This is Jerry Brown. He's the governor of California, and has made fighting climate change a major theme of his time in office. On Thursday, he took the extraordinary step of announcing that his state would host a global climate summit.
Brown announced the Climate Action Summit in a video that played at a festival in Hamburg, Germany. The summit will "convene the world's climate leaders," including "subnational governments, businesses, investors and civil society," according to a statement provided to BuzzFeed News.
The summit is scheduled for September 2018.
The summit will be the first time a "US state has hosted an international climate change conference with the direct goal of supporting the Paris Agreement," the governor's office said.
The summit is the latest in California's explicit efforts to resist the Trump administration's climate change policies.
In his taped statement on Thursday announcing the summit, Brown said that while President Trump is withdrawing the US from the Paris climate agreement, "he doesn’t speak for the rest of America."
"We in California and in states all across America believe it’s time to act, it’s time to join together and that’s why at this Climate Action Summit we’re going to get it done," Brown said.
Trump announced on June 1 that the US would withdraw from the Paris deal, forged in December 2015 and aiming at halting rising global temperatures.
Brown and a delegation from California attended the Paris climate talks, evangelizing about the state's climate policies and drawing significant attention.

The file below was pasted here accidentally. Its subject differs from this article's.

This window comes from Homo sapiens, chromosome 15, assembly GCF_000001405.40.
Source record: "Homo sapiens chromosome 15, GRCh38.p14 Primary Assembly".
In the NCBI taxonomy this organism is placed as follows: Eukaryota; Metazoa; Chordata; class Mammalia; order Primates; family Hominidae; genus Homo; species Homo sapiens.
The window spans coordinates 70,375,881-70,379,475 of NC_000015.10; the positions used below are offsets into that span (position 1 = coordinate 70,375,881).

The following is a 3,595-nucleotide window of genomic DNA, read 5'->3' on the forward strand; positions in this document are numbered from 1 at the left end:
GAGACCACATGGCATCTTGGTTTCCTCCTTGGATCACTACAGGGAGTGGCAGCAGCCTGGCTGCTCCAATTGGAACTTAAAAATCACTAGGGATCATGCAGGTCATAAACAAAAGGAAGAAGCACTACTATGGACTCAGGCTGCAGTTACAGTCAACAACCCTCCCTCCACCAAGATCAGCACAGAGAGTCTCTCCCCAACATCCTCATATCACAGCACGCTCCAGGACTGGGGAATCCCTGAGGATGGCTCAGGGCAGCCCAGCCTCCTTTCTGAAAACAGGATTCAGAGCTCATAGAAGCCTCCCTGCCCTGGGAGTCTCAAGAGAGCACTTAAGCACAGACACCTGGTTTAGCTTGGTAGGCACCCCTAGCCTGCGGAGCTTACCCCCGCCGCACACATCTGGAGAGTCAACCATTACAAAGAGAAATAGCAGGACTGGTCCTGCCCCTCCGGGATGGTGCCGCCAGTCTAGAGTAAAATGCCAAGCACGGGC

Immediately after Trump announced the US withdrawal from the Paris deal, Brown, along with governors from Washington state and New York, announced the formation of the US Climate Alliance. The governors billed the group as "a coalition that will convene US states committed to upholding the Paris Climate Agreement and taking aggressive action on climate change."
California's efforts to resist Trump's climate policies has involved stepping further out onto the world stage to offer a kind of global counterbalance to the White House.
Brown has lobbied participants of this week's G20 summit in Hamburg to reaffirm their support for the implementation of the Paris agreement, according to his statement.
In addition, the governor has been named a special adviser to the UN's next global climate meeting in November, and has met with various world leaders to discuss environmental policies. He also helped form the Under2 Coalition, a global group that aims to keep temperatures from rising by more than 2 degrees Celsius.
Just days after Trump announced the US withdrawal from the Paris agreement, Brown flew to China, met with the president there, and made a deal to combat climate change.
Taken together, this series of global meetings, agreements, and coalitions suggests that Brown, and California's leaders who support him, view their jobs as including more than typical state-level duties. They are, essentially, functioning as world diplomats — which is all the more remarkable given they're touting an agenda at odds with the president's.
It's unclear how Trump will respond to the state-level diplomacy. Though he has frequently criticized the Paris agreement, he hasn't commented on Brown's globe-trotting or California's attempts to promote climate policy.
What is clear, however, is that California has shown no signs of backing down.
“Despite rejection in Washington, California is all in," Brown said earlier this week. "We are fully committed to the Under2 Coalition and the Paris Agreement."